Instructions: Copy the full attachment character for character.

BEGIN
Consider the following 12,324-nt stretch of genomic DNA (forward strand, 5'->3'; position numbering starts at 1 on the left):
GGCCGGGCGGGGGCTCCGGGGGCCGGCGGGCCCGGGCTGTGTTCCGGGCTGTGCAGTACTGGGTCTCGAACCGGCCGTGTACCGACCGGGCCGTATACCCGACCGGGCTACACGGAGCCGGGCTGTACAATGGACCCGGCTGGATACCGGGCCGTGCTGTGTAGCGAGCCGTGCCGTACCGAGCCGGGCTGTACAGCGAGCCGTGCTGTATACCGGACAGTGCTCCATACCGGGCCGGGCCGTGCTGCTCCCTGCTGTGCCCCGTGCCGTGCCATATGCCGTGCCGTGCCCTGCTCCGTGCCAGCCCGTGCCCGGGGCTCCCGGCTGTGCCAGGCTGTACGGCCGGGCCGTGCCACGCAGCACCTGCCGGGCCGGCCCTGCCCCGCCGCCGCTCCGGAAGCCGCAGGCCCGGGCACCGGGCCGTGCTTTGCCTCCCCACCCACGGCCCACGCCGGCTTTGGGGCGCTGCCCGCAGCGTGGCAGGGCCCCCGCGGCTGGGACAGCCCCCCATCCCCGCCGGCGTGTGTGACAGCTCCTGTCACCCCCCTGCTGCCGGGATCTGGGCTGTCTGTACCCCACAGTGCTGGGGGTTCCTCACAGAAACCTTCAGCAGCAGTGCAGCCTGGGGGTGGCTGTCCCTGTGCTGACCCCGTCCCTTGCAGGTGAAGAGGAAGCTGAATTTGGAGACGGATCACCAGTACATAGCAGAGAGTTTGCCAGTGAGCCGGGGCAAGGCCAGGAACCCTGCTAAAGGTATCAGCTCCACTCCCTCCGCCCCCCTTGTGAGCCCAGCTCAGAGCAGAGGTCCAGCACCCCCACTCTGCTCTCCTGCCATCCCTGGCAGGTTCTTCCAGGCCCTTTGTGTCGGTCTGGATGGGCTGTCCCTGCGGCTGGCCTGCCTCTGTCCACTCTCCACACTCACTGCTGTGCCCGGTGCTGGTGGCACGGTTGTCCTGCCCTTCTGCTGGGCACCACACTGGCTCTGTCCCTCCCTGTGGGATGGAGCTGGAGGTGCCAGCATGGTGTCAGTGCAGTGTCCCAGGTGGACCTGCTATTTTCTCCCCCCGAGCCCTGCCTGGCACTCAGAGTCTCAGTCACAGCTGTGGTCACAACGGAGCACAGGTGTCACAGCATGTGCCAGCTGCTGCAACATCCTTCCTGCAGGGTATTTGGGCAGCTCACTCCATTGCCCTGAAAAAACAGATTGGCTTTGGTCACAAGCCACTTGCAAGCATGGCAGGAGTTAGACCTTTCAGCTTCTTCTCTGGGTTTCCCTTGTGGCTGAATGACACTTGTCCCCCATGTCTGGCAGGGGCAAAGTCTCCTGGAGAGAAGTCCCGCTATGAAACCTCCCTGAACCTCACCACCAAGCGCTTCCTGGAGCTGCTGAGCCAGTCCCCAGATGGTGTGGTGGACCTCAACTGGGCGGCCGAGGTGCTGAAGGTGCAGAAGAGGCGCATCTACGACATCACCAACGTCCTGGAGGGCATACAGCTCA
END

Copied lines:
Consider the following 12,324-nt stretch of genomic DNA (forward strand, 5'->3'; position numbering starts at 1 on the left):
GGCCGGGCGGGGGCTCCGGGGGCCGGCGGGCCCGGGCTGTGTTCCGGGCTGTGCAGTACTGGGTCTCGAACCGGCCGTGTACCGACCGGGCCGTATACCCGACCGGGCTACACGGAGCCGGGCTGTACAATGGACCCGGCTGGATACCGGGCCGTGCTGTGTAGCGAGCCGTGCCGTACCGAGCCGGGCTGTACAGCGAGCCGTGCTGTATACCGGACAGTGCTCCATACCGGGCCGGGCCGTGCTGCTCCCTGCTGTGCCCCGTGCCGTGCCATATGCCGTGCCGTGCCCTGCTCCGTGCCAGCCCGTGCCCGGGGCTCCCGGCTGTGCCAGGCTGTACGGCCGGGCCGTGCCACGCAGCACCTGCCGGGCCGGCCCTGCCCCGCCGCCGCTCCGGAAGCCGCAGGCCCGGGCACCGGGCCGTGCTTTGCCTCCCCACCCACGGCCCACGCCGGCTTTGGGGCGCTGCCCGCAGCGTGGCAGGGCCCCCGCGGCTGGGACAGCCCCCCATCCCCGCCGGCGTGTGTGACAGCTCCTGTCACCCCCCTGCTGCCGGGATCTGGGCTGTCTGTACCCCACAGTGCTGGGGGTTCCTCACAGAAACCTTCAGCAGCAGTGCAGCCTGGGGGTGGCTGTCCCTGTGCTGACCCCGTCCCTTGCAGGTGAAGAGGAAGCTGAATTTGGAGACGGATCACCAGTACATAGCAGAGAGTTTGCCAGTGAGCCGGGGCAAGGCCAGGAACCCTGCTAAAGGTATCAGCTCCACTCCCTCCGCCCCCCTTGTGAGCCCAGCTCAGAGCAGAGGTCCAGCACCCCCACTCTGCTCTCCTGCCATCCCTGGCAGGTTCTTCCAGGCCCTTTGTGTCGGTCTGGATGGGCTGTCCCTGCGGCTGGCCTGCCTCTGTCCACTCTCCACACTCACTGCTGTGCCCGGTGCTGGTGGCACGGTTGTCCTGCCCTTCTGCTGGGCACCACACTGGCTCTGTCCCTCCCTGTGGGATGGAGCTGGAGGTGCCAGCATGGTGTCAGTGCAGTGTCCCAGGTGGACCTGCTATTTTCTCCCCCCGAGCCCTGCCTGGCACTCAGAGTCTCAGTCACAGCTGTGGTCACAACGGAGCACAGGTGTCACAGCATGTGCCAGCTGCTGCAACATCCTTCCTGCAGGGTATTTGGGCAGCTCACTCCATTGCCCTGAAAAAACAGATTGGCTTTGGTCACAAGCCACTTGCAAGCATGGCAGGAGTTAGACCTTTCAGCTTCTTCTCTGGGTTTCCCTTGTGGCTGAATGACACTTGTCCCCCATGTCTGGCAGGGGCAAAGTCTCCTGGAGAGAAGTCCCGCTATGAAACCTCCCTGAACCTCACCACCAAGCGCTTCCTGGAGCTGCTGAGCCAGTCCCCAGATGGTGTGGTGGACCTCAACTGGGCGGCCGAGGTGCTGAAGGTGCAGAAGAGGCGCATCTACGACATCACCAACGTCCTGGAGGGCATACAGCTCA